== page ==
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To be able to specify the make of tyre when ordering a caravan is, to my mind, unrealistic. The car industry doesn't (options are normally related only to wheel size and design) so why should one expect the caravan industry to do so?
Agree, but in general the car industry make a safety and selling point of the choice of tyre fitted as new and recommended for their vehicle.

Caravaners get Hobson's choice more often than not.


John
 
Nov 6, 2005
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Tyres are supposed to be made to minimum standards to be sold in Europe. I think they get categorised as, load, speed, noise, road holding. Don’t think that longevity is on the list.
Longevity is normally measured by tread life - tyres (or tires) sold in North America include treadwear rating as part of the Uniform Tire Quality Grade (UTQG) standards - some tyres sold in Europe retain these markings but many are omitted - for most caravanners, treadwear life is irrelevant if the tyres are changed based on time.
 
Mar 14, 2005
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Agree, but in general the car industry make a safety and selling point of the choice of tyre fitted as new and recommended for their vehicle.

Caravaners get Hobson's choice more often than not.


John
Really? I was never under the impression that the car industry ever made such claims.

It is true, however, that due to the high volumes involved, car manufacturers are able to negotiate with the tyre industry development of tyres specifically for a particular application. The flip side of the coin is that for the customer, the choice of tyre may be drastically reduced. There are, for example, only two brands of tyre available for my car, Dunlop or Pirelli. No other tyre manufacturer makes a tyre to fit my car.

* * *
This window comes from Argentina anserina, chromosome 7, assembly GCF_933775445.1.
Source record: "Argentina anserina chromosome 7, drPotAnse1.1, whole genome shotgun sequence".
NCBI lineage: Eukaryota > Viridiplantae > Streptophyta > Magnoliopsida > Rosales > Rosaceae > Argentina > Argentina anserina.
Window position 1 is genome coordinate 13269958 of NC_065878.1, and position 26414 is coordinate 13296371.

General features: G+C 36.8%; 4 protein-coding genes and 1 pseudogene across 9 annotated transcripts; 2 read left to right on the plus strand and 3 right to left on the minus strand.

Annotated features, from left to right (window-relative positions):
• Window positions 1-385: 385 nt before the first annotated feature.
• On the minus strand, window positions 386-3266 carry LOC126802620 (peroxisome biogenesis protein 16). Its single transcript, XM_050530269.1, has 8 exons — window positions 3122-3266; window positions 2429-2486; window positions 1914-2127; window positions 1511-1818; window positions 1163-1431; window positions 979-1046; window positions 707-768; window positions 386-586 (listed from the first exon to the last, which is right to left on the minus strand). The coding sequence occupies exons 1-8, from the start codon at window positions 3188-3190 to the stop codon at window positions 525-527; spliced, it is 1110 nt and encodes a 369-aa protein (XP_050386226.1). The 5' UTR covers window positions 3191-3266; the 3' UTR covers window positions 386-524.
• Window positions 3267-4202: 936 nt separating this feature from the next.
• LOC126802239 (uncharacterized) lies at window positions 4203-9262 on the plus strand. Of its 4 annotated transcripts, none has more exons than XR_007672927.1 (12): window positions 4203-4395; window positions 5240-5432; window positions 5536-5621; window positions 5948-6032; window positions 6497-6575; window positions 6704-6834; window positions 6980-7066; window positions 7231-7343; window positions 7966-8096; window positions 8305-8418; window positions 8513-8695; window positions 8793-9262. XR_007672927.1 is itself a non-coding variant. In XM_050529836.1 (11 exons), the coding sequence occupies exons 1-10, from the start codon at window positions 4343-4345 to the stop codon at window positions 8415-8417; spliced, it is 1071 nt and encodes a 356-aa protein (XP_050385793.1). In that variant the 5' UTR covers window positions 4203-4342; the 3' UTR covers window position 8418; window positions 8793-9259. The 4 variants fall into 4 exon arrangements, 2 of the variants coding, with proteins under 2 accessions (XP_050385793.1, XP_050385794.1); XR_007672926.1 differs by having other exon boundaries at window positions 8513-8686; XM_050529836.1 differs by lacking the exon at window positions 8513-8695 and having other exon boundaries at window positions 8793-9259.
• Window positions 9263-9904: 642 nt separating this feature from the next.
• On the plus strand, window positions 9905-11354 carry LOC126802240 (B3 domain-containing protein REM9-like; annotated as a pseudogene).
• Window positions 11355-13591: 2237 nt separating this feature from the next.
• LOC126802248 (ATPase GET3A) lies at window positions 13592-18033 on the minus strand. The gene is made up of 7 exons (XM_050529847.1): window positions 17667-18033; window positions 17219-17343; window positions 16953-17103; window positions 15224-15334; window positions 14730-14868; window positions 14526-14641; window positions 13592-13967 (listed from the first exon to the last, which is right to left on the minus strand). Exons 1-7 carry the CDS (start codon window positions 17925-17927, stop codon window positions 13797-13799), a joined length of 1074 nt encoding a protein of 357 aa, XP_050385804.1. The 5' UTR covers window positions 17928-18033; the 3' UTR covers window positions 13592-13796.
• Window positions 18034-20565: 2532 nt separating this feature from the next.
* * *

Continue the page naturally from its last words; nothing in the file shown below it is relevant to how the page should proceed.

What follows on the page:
Jun 16, 2020
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Longevity is normally measured by tread life - tyres (or tires) sold in North America include treadwear rating as part of the Uniform Tire Quality Grade (UTQG) standards - some tyres sold in Europe retain these markings but many are omitted - for most caravanners, treadwear life is irrelevant if the tyres are changed based on time.
Absolutely, and why car tyres fail on tread depth before anything else. And all the more reason that build quality is so important on caravans.


John
 
Mar 14, 2005
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I think that for the purpose of this thread we should leave the tyre brand question aside now because it's not the big issue. I think that axle ratings and equipment issues are really what the OP was primarily what he was getting at when he asked whether caravan manufacturers should offer more factory fitted options and we should concentrate on that.
 
Jun 16, 2020
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I think that for the purpose of this thread we should leave the tyre brand question aside now because it's not the big issue. I think that axle ratings and equipment issues are really what the OP was primarily what he was getting at when he asked whether caravan manufacturers should offer more factory fitted options and we should concentrate on that.
I totally agree, thought it was asking about radios, microwaves, curtains, carpets, furnishings, ovens etc. But it does seem to have got bogged down with tyres and axels.
John
 
Jun 20, 2005
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Agreed.
I see no reason why the manufacturer cannot offer a range of weights on each model. Many as we know will issue upgraded plates for a small cost.
ATC should be a standard fit not option.
Extra hot water supply as supplied by Alde.
Prewired for roof mounted satellite dish.
 
Jul 18, 2017
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It seems that a number of people agree that consumers should be given the option of paying the extra for an axle with a higher load rating in order to increase the payload.
No idea why the thread turned into debate on tyres however if you buy a brand new car that has Dunlop fitted, you cna pay the difference and request that Firestones are fitted instead and retain the Dunlop tyres.
 

JTQ

May 7, 2005
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The use of "should" sits very oddly here in my mind, it by definition brings some degree of "obligation" being forced on caravan builders.